Modified soy protein to substitute non-degradable petrochemicals for slashing industry

Yuzhu Zhao, Yi Zhao, Yiqi Yang

Research output: Contribution to journalArticlepeer-review

18 Scopus citations


Additives with multiple hydroxyl groups, nonlinear molecular structure and electric charge, like triethanolamine (TEA), could modify soy protein into effective sizes for high speed weaving of cotton fabrics. Poly(vinyl alcohol) (PVA) sizes are known as the best sizing agent for cotton. However, PVA is poorly biodegradable and is a major contributor to high chemical oxygen demand in textile effluents. Starch sizes have escalating prices and also could not provide cotton yarns with enough protection in high speed weaving or weaving of high-count cotton fabrics as PVA does. Soy protein, extracted from bio-diesel or edible oil byproducts such as soymeal, is highly available, low cost, water soluble, biodegradable, and has limited industrial applications. The major disadvantage of using soy protein as warp sizes is their formation of films with low flexibility, leading to poor size performance and weaving efficiency. In this paper, adding triethanolamine (TEA) substantially improves tensile properties of soy protein films. Industrial weaving results showed TEA-soy protein (TEA-soy) had 36% and 12% higher weaving efficiency for cotton fabrics than modified starch and PVA sizes. In addition, TEA-soy sizes had a 5-day biochemical oxygen demand/chemical oxygen demand ratio of 0.44 compared to 0.03 for PVA indicating that TEA-soy sizes were easily biodegradable in activated sludge. To replace starch and PVA sizes, about 1.2 million tons of soymeal could be used to produce TEA-soy for high quality and high speed weaving, benefiting agriculture, textiles, and environment.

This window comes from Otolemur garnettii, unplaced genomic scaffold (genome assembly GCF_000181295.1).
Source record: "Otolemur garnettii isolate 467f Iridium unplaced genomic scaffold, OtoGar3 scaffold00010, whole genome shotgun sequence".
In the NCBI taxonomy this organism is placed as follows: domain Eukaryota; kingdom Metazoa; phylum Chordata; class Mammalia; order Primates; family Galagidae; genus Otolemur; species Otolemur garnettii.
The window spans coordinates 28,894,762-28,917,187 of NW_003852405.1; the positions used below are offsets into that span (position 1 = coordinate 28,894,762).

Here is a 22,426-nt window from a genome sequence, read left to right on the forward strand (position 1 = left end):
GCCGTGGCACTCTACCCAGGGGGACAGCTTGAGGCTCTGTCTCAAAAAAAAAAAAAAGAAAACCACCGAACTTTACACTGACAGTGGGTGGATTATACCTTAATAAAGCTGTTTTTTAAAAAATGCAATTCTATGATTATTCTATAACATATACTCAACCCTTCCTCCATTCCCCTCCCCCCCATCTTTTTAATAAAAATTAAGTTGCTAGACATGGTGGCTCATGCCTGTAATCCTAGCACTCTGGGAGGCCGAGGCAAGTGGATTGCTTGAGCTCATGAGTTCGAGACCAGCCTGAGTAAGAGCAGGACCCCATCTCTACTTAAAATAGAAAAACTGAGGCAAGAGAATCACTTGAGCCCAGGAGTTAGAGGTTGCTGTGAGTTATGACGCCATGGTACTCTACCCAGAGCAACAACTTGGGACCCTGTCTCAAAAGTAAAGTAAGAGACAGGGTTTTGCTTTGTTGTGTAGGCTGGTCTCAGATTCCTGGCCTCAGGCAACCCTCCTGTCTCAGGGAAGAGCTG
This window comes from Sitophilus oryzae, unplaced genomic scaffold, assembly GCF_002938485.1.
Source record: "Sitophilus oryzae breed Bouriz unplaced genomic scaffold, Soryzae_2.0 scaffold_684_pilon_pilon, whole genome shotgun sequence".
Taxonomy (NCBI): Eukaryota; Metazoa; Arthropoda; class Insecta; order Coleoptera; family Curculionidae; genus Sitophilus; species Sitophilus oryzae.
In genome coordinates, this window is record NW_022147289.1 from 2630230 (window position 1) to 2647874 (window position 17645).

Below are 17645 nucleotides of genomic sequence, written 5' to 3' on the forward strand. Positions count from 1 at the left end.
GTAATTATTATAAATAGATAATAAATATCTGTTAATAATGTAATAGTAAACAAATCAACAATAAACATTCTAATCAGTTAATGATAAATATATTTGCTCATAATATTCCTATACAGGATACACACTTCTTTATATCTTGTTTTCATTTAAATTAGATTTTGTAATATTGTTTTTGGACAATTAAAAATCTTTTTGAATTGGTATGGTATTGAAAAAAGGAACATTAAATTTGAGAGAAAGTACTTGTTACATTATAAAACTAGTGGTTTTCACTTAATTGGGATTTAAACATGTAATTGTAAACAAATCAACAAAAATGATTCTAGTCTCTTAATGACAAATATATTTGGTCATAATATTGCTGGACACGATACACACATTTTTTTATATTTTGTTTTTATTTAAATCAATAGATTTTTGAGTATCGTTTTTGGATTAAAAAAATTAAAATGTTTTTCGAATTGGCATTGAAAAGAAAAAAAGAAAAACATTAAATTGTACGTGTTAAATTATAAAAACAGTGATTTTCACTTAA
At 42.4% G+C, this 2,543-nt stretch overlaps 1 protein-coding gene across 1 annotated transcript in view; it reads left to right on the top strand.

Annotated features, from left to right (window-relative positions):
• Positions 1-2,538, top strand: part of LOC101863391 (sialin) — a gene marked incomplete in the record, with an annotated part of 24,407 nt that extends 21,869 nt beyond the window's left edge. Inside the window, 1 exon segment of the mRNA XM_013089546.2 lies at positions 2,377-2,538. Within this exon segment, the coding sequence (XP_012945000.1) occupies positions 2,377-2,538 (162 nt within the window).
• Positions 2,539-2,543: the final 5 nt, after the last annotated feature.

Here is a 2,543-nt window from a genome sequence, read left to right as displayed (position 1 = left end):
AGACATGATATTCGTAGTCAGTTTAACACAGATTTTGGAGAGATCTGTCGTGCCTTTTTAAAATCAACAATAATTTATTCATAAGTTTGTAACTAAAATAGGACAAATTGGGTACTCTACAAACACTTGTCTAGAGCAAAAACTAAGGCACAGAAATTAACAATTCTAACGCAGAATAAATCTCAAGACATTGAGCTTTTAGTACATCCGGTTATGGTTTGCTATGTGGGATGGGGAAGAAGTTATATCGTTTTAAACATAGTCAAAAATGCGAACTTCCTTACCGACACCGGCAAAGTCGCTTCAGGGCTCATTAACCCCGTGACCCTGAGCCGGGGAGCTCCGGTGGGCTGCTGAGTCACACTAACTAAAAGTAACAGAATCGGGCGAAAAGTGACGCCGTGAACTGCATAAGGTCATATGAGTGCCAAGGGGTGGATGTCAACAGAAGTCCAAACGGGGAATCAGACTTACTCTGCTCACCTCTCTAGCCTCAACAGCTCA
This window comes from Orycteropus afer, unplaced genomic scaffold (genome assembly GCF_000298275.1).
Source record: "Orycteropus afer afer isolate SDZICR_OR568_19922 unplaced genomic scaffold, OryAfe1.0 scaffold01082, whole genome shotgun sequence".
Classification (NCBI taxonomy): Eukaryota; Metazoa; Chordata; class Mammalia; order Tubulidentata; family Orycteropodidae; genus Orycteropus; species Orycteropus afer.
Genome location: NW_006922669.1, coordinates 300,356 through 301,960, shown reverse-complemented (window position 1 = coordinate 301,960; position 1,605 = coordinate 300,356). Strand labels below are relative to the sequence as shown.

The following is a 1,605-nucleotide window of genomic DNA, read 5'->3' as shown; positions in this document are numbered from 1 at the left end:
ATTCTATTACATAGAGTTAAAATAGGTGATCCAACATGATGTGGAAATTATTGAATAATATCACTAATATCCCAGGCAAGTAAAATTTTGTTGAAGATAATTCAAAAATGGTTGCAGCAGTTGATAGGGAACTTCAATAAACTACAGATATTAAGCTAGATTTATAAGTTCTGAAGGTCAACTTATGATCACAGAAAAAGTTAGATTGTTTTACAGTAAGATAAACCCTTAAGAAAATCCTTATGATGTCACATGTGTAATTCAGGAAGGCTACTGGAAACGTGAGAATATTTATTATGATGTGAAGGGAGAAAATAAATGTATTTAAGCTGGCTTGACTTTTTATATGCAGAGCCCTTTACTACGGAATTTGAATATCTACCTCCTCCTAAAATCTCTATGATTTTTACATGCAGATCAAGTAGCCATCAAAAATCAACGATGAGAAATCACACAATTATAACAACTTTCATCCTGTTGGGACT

Original languageEnglish (US)
Pages (from-to)466-474
Number of pages9
JournalIndustrial Crops and Products
StatePublished - May 1 2015


  • Biodegradable size
  • Modified starch
  • Poly(vinyl alcohol)
  • Slashing
  • Soy protein
  • Triethanolmaine

ASJC Scopus subject areas

  • Agronomy and Crop Science


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